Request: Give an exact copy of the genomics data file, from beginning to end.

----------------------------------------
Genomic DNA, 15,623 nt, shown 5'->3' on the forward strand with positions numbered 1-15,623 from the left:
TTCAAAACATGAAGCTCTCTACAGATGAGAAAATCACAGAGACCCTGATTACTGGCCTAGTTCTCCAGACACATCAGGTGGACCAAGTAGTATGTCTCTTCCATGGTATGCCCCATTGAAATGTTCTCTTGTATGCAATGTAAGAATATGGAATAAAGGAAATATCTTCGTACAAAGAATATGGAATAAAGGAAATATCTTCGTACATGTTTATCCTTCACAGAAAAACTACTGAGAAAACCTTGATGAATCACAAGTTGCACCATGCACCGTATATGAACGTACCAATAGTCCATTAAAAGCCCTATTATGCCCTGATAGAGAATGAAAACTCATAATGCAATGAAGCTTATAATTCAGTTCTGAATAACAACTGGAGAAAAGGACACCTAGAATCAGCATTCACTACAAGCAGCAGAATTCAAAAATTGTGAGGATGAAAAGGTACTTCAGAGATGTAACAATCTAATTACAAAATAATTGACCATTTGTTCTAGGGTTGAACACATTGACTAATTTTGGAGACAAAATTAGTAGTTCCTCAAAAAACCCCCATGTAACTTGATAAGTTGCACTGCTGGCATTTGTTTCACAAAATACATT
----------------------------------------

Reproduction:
Genomic DNA, 15,623 nt, shown 5'->3' on the forward strand with positions numbered 1-15,623 from the left:
TTCAAAACATGAAGCTCTCTACAGATGAGAAAATCACAGAGACCCTGATTACTGGCCTAGTTCTCCAGACACATCAGGTGGACCAAGTAGTATGTCTCTTCCATGGTATGCCCCATTGAAATGTTCTCTTGTATGCAATGTAAGAATATGGAATAAAGGAAATATCTTCGTACAAAGAATATGGAATAAAGGAAATATCTTCGTACATGTTTATCCTTCACAGAAAAACTACTGAGAAAACCTTGATGAATCACAAGTTGCACCATGCACCGTATATGAACGTACCAATAGTCCATTAAAAGCCCTATTATGCCCTGATAGAGAATGAAAACTCATAATGCAATGAAGCTTATAATTCAGTTCTGAATAACAACTGGAGAAAAGGACACCTAGAATCAGCATTCACTACAAGCAGCAGAATTCAAAAATTGTGAGGATGAAAAGGTACTTCAGAGATGTAACAATCTAATTACAAAATAATTGACCATTTGTTCTAGGGTTGAACACATTGACTAATTTTGGAGACAAAATTAGTAGTTCCTCAAAAAACCCCCATGTAACTTGATAAGTTGCACTGCTGGCATTTGTTTCACAAAATACATT